CORONADO, Calif. — Low vitamin D levels may be associated with the occurrence of autoimmune thyroid disease in patients in China, according to research at the American Thyroid Association Annual Meeting.
Guofang Chen, MD, resident at Jiangsu Province Hospital on Integration of Chinese and Western Medicine, in China, and colleagues conducted a cross-sectional study of 66 patients with autoimmune thyroid disease (AITD) as well as 52 healthy controls to determine vitamin D status as well as affecting factors of the disease. All participants were measured for serum 25-hydroxyvitamin D (25-(OH)D), calcium, parathyroid hormone (PTH), triiodothyronine (TS), thyroxine (T4), thyroid stimulating hormone (TSH), thyroid peroxidase autoantibody (TPOAb) and thyroglobulin antibody (TgAb).
AITD patients had significantly lower 25-(OH)D levels compared with controls (14.8 ± 6.1 ng/ml vs. 17.64 ± 5.6 ng/ml, P<.01). Vitamin D insufficiency (25-(OH)D levels <20 ng/ml) was more common in AITD patients (81.7%) vs. controls (71.1%). Similarly, AITD patients had significantly higher levels of PTH and calcium compared with controls.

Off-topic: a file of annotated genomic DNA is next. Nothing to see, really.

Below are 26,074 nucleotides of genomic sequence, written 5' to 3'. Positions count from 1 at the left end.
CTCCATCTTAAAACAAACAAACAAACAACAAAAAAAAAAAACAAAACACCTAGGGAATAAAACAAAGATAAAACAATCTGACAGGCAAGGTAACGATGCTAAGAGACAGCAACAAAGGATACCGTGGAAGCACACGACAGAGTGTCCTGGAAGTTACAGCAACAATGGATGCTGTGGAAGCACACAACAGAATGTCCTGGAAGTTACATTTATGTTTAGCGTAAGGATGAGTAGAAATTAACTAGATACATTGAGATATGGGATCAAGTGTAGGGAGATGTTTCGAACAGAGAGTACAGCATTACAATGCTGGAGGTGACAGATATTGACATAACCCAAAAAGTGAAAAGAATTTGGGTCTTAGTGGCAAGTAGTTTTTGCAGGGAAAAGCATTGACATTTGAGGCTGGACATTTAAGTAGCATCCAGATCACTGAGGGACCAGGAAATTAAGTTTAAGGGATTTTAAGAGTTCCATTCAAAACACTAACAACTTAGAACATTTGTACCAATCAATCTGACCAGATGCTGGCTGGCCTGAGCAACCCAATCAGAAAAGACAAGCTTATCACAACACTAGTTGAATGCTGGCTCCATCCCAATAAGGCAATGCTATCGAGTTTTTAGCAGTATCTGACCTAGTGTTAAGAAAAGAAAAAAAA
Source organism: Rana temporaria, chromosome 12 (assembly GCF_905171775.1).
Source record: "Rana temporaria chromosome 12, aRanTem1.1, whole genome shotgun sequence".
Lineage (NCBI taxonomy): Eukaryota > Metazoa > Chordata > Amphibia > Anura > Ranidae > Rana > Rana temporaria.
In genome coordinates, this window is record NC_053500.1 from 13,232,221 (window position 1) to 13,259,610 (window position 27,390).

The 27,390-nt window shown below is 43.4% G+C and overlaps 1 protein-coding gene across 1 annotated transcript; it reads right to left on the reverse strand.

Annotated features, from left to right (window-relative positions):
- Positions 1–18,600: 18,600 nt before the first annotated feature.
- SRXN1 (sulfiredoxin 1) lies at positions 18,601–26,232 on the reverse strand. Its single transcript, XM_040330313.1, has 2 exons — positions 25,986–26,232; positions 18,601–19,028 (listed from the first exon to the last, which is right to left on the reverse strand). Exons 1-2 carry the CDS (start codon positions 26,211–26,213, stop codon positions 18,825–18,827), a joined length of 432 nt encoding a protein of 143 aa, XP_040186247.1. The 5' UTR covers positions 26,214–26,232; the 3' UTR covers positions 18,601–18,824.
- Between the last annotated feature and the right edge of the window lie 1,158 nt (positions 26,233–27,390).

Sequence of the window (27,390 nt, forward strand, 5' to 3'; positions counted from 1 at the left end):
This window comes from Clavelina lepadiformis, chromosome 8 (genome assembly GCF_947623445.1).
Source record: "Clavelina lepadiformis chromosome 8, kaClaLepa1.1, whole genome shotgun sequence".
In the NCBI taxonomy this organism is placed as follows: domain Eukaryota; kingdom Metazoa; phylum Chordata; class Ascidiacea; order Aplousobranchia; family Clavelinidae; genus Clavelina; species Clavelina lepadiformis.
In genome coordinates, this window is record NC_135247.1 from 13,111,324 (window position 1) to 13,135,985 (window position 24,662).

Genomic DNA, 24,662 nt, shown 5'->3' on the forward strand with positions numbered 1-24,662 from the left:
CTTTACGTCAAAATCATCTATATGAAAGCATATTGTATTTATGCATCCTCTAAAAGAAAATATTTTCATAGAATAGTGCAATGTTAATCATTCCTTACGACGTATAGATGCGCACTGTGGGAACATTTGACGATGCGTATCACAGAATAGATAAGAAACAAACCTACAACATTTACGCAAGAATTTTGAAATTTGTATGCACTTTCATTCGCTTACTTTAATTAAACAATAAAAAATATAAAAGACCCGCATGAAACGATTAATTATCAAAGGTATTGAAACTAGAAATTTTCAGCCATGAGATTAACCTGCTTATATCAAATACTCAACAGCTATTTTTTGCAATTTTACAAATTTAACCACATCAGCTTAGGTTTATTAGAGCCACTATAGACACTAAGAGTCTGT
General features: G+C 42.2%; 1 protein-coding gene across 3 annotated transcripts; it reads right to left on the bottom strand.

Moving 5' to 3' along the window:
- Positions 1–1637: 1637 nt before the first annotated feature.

Compared with controls, only AITD patients with TPOAb levels >1,300 IU/ml had significantly lower 25-(OH)D levels. There were no associations found between (25-(OH)D), TSH and T4 levels.
“We found that vitamin D insufficiency is very high in China, especially for AITD patients,” Chen told Endocrine Today. “Clinicians should pay special attention to these patients, and when possible give them vitamin D supplements to make up for the insufficiency.” — by Amber Cox
For more information:
Chen G. Poster #18. Presented at: American Thyroid Association Annual Meeting; Oct. 29-Nov. 2, 2014; Coronado, Calif.
Disclosure: The researchers report no relevant financial disclosures.